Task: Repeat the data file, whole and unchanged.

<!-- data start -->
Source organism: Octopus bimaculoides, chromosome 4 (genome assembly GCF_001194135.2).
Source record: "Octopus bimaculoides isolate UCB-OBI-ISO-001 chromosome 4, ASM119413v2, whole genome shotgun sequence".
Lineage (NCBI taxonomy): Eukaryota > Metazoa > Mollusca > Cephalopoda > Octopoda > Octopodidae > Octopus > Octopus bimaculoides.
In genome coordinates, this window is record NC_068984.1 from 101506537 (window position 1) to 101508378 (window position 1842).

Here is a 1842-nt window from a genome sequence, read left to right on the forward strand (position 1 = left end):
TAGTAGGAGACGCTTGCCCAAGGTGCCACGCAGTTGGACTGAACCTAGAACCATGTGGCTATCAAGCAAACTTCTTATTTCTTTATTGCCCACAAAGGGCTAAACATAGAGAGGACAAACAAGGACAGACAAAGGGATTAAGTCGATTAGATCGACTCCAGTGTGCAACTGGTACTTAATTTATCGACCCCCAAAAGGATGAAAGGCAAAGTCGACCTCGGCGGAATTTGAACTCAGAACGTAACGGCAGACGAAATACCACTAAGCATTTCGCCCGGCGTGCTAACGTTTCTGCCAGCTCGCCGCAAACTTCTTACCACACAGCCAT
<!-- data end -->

Source organism: Octopus bimaculoides, chromosome 4 (genome assembly GCF_001194135.2).
Source record: "Octopus bimaculoides isolate UCB-OBI-ISO-001 chromosome 4, ASM119413v2, whole genome shotgun sequence".
Lineage (NCBI taxonomy): Eukaryota > Metazoa > Mollusca > Cephalopoda > Octopoda > Octopodidae > Octopus > Octopus bimaculoides.
In genome coordinates, this window is record NC_068984.1 from 101506537 (window position 1) to 101508378 (window position 1842).

Here is a 1842-nt window from a genome sequence, read left to right on the forward strand (position 1 = left end):
TAGTAGGAGACGCTTGCCCAAGGTGCCACGCAGTTGGACTGAACCTAGAACCATGTGGCTATCAAGCAAACTTCTTATTTCTTTATTGCCCACAAAGGGCTAAACATAGAGAGGACAAACAAGGACAGACAAAGGGATTAAGTCGATTAGATCGACTCCAGTGTGCAACTGGTACTTAATTTATCGACCCCCAAAAGGATGAAAGGCAAAGTCGACCTCGGCGGAATTTGAACTCAGAACGTAACGGCAGACGAAATACCACTAAGCATTTCGCCCGGCGTGCTAACGTTTCTGCCAGCTCGCCGCAAACTTCTTACCACACAGCCAT